Daily Archives: May 4, 2012


This word makes me think of online polling, formal or informal – all those thumbs-ups (which, in a place like Facebook, can lead to useful cross-pollination). In fact, I could take it for the name of a polling company (like Pollara) or the charge card they put their expenses on (or the drug they take to deal with hay fever – sorry, that’s Pollinex). But you know it’s possible to push and pull with polling by expert pollution of the lexis; in a popularity poll of pollices, who polices the policies that, when you peel away the pixels, appal or appeal to hoi polloi?

Ah, push pollsters. I’d love to place those lickspittle pillocks on poles and express them out of the polis. But why pay the expense of the deportation? Let them thumb their way out of town, pollex by pollex on the turnpike.

So what is a pollex? Here’s another hint:

Jack Horner minor,
A corner-bound diner,
In pudding of Noel delighted;
Pollex introduced,
A gage he produced,
And thereby his goodness indited.

Indeed, that humble digital member, the toe of the hand (indeed its hallux), has this alternate name taken straight from the Latin unaltered. How important it sounds! Mark Mandel has marked it: “I’ve always wanted to write a story – preferably to be read aloud – specifically to include the line ‘He swore by Hallux and Pollex he would hang them’ – very painful indeed and quite possibly crippling, but neither a fatal punishment nor a godsbound oath.”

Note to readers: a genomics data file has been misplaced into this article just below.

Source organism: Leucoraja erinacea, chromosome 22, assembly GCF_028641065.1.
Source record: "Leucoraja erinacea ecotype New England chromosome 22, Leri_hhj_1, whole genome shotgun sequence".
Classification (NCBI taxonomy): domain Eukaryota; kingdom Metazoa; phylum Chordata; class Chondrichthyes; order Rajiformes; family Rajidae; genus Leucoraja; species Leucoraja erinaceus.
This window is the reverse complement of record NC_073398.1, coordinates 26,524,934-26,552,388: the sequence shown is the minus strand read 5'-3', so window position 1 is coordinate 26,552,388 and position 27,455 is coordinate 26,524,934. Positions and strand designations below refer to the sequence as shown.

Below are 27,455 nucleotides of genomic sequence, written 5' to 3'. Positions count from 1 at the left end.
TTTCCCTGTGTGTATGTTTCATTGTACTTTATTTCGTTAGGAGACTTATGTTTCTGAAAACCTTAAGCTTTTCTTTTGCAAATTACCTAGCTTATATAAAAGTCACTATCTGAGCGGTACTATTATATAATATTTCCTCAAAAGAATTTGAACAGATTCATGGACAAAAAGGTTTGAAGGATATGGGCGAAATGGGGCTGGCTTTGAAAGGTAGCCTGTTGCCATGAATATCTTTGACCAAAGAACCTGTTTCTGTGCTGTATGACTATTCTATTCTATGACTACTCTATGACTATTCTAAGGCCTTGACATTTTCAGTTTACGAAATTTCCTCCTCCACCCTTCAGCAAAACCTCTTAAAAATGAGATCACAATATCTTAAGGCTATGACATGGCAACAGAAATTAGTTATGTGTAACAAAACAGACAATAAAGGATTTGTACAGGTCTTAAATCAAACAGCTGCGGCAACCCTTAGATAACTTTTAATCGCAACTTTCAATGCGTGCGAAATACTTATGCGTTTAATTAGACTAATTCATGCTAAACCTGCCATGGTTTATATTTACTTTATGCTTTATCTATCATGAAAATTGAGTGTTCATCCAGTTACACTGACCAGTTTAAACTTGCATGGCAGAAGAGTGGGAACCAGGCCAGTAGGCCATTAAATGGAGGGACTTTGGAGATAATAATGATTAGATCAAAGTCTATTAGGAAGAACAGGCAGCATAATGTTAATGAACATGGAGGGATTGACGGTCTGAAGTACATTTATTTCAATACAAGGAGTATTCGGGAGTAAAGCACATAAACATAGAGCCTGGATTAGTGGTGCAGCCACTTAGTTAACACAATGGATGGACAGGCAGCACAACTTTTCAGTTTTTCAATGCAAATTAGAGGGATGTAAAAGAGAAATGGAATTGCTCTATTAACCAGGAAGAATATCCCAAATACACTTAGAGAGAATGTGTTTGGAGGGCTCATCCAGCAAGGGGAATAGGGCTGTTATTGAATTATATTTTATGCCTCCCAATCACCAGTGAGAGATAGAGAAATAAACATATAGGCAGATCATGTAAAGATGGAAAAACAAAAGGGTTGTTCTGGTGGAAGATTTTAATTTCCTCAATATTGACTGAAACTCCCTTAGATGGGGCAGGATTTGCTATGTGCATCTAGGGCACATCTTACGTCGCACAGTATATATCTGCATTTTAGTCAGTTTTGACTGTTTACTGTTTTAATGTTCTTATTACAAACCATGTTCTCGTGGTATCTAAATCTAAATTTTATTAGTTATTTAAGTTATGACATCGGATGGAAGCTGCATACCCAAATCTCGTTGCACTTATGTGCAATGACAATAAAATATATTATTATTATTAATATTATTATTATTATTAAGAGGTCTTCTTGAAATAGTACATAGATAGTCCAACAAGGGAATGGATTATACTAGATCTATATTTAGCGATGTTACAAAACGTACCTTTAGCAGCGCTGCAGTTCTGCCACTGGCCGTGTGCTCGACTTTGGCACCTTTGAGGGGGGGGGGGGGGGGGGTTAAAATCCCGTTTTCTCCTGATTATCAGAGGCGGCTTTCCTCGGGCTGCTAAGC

I find this a very stylish-looking word, that nice primped p in front, the clean o following, then the modernist or pin-stripe ll, and for a bit of variation the e; at last, that most eye-catching letter, x. And it starts with a clean pop of a /p/, runs through a tongue-tip liquid, then hits voiceless stop at the back and returns to fricative at tongue-tip. We will ignore just how similar it is to bollocks. Anyway, the plural of bollocks is not bollices (though the thought amuses me), but – in keeping with the Latin -ex pattern – the plural of pollex is pollices, because in English we just lurrrrve taking plural inflection undigested from soure languages.

Pollex is not a very frequently used word, to be sure, though Romance languages have cognates of it as standard. It happens, though, that as a I thumbed through the web looking for instances, I found that POLLEX is also the name of the Polynesian Lexicon Project, a website I shall surely return to to find out more about Gilbertese, Hawai‘ian, and most immediately Maori. Thumbs up for descriptive linguistics!